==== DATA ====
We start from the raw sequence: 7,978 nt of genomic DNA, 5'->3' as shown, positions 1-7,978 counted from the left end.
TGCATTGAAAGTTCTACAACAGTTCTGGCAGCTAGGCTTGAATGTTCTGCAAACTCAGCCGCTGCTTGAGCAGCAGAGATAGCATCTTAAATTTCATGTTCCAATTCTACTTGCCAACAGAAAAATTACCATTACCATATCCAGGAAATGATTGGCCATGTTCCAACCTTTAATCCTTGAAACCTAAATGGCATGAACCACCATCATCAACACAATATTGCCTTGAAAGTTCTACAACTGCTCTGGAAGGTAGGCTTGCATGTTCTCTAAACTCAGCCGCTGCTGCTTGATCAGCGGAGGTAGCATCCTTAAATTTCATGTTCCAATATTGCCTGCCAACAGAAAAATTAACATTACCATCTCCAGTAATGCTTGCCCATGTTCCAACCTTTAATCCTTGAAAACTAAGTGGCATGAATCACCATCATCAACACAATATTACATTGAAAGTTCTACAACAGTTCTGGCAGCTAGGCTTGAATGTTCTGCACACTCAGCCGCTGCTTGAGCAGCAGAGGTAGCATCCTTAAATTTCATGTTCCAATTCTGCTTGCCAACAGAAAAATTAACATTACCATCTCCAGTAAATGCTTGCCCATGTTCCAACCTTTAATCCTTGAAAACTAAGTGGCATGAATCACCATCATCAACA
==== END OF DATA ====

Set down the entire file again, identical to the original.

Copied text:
We start from the raw sequence: 7,978 nt of genomic DNA, 5'->3' as shown, positions 1-7,978 counted from the left end.
TGCATTGAAAGTTCTACAACAGTTCTGGCAGCTAGGCTTGAATGTTCTGCAAACTCAGCCGCTGCTTGAGCAGCAGAGATAGCATCTTAAATTTCATGTTCCAATTCTACTTGCCAACAGAAAAATTACCATTACCATATCCAGGAAATGATTGGCCATGTTCCAACCTTTAATCCTTGAAACCTAAATGGCATGAACCACCATCATCAACACAATATTGCCTTGAAAGTTCTACAACTGCTCTGGAAGGTAGGCTTGCATGTTCTCTAAACTCAGCCGCTGCTGCTTGATCAGCGGAGGTAGCATCCTTAAATTTCATGTTCCAATATTGCCTGCCAACAGAAAAATTAACATTACCATCTCCAGTAATGCTTGCCCATGTTCCAACCTTTAATCCTTGAAAACTAAGTGGCATGAATCACCATCATCAACACAATATTACATTGAAAGTTCTACAACAGTTCTGGCAGCTAGGCTTGAATGTTCTGCACACTCAGCCGCTGCTTGAGCAGCAGAGGTAGCATCCTTAAATTTCATGTTCCAATTCTGCTTGCCAACAGAAAAATTAACATTACCATCTCCAGTAAATGCTTGCCCATGTTCCAACCTTTAATCCTTGAAAACTAAGTGGCATGAATCACCATCATCAACA